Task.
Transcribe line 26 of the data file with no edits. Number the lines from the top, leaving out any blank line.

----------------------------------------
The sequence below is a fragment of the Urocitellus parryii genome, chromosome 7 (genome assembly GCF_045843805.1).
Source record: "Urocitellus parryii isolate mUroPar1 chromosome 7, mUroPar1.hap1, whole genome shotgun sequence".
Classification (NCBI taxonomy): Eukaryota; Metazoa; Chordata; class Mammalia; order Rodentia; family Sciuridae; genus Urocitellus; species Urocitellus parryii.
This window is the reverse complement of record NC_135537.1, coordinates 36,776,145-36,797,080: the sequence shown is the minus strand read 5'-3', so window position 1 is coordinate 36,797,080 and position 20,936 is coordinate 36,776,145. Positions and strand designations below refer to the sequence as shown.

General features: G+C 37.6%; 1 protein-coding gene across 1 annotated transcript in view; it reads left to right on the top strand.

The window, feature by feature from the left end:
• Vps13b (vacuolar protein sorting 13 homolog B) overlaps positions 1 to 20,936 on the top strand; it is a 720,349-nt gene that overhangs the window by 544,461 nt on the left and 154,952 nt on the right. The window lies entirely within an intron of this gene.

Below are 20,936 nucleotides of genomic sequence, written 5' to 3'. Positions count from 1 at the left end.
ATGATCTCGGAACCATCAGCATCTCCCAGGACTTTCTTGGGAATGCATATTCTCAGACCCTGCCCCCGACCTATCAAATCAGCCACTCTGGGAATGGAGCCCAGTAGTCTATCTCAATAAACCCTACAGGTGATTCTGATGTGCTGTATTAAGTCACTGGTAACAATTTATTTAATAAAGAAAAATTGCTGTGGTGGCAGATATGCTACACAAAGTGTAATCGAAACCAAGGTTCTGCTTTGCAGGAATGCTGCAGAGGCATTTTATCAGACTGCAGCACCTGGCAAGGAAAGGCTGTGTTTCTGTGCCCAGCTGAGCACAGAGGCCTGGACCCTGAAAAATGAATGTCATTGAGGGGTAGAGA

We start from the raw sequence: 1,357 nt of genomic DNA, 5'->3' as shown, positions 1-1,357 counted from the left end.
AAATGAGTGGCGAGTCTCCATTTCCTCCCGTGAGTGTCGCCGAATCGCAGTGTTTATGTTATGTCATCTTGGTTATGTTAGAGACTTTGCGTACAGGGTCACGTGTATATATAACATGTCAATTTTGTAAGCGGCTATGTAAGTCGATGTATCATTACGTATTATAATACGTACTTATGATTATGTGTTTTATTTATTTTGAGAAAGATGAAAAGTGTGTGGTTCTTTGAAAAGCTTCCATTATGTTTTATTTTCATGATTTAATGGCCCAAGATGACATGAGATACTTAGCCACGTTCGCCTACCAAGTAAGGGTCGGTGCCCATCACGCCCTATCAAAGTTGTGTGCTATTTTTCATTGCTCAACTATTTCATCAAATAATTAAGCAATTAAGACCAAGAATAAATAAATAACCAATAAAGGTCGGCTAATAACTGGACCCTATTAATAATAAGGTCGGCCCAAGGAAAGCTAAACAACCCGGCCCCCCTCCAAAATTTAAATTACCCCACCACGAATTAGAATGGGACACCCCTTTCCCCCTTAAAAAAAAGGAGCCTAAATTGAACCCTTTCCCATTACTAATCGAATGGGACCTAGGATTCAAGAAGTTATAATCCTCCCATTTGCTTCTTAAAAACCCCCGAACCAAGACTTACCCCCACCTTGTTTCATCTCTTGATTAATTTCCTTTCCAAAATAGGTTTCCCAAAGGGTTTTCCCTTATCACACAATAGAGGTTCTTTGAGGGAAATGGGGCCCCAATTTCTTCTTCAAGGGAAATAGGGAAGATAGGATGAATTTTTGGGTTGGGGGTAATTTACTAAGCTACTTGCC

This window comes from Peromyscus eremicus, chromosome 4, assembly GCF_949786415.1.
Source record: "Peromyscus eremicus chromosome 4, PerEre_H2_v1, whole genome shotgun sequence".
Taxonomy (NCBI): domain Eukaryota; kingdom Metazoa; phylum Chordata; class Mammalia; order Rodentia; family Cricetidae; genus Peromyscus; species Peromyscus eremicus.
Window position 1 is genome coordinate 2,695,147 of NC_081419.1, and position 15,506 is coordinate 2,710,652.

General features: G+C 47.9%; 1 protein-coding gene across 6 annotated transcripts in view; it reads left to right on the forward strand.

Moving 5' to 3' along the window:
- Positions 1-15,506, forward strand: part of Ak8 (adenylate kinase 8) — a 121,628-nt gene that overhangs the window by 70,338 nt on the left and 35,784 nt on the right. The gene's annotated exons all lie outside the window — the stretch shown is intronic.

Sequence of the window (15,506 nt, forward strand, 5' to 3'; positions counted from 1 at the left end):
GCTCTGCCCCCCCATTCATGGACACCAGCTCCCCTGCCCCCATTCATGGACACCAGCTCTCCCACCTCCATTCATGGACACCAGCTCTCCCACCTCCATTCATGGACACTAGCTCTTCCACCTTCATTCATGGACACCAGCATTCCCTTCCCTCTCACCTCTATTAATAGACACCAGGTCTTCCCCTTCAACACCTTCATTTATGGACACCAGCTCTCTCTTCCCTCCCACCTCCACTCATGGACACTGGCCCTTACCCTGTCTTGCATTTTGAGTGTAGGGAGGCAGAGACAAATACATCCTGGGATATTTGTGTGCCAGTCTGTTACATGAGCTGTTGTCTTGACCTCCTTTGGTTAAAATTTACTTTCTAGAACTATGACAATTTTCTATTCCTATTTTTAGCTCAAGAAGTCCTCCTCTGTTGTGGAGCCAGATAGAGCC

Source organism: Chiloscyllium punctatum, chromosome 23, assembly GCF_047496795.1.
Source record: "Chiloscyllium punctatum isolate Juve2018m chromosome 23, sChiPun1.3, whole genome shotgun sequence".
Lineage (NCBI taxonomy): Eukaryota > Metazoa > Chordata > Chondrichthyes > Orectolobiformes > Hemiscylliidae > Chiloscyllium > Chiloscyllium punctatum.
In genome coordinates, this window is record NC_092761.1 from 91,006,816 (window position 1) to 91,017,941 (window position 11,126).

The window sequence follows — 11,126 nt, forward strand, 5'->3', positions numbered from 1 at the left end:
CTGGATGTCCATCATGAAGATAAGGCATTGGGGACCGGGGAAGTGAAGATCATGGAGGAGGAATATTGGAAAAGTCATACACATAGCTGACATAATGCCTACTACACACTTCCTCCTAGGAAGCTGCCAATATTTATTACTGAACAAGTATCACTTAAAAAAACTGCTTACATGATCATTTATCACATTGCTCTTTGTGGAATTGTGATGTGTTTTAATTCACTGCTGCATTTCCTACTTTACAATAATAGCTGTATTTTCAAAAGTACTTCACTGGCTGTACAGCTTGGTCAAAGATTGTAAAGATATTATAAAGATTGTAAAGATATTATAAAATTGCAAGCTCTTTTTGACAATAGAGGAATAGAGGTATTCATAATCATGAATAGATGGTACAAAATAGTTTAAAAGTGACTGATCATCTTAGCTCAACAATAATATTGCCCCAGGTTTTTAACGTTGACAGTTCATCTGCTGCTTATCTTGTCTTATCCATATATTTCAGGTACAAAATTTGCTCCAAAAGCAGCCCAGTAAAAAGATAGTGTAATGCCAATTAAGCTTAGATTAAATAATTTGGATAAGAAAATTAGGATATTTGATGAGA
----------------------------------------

CTGGATGTCCATCATGAAGATAAGGCATTGGGGACCGGGGAAGTGAAGATCATGGAGGAGGAATATTGGAAAAGTCATACACATAGCTGACATAATGCCTACTACACACTTCCTCCTAGGAAGCTGCCAATATTTATTACTGAACAAGTATCACTTAAAAAAACTGCTTACATGATCATTTATCACATTGCTCTTTGTGGAATTGTGATGTGTTTTAATTCACTGCTGCATTTCCTACTTTACAATAATAGCTGTATTTTCAAAAGTACTTCACTGGCTGTACAGCTTGGTCAAAGATTGTAAAGATATTATAAAGATTGTAAAGATATTATAAAATTGCAAGCTCTTTTTGACAATAGAGGAATAGAGGTATTCATAATCATGAATAGATGGTACAAAATAGTTTAAAAGTGACTGATCATCTTAGCTCAACAATAATATTGCCCCAGGTTTTTAACGTTGACAGTTCATCTGCTGCTTATCTTGTCTTATCCATATATTTCAGGTACAAAATTTGCTCCAAAAGCAGCCCAGTAAAAAGATAGTGTAATGCCAATTAAGCTTAGATTAAATAATTTGGATAAGAAAATTAGGATATTTGATGAGA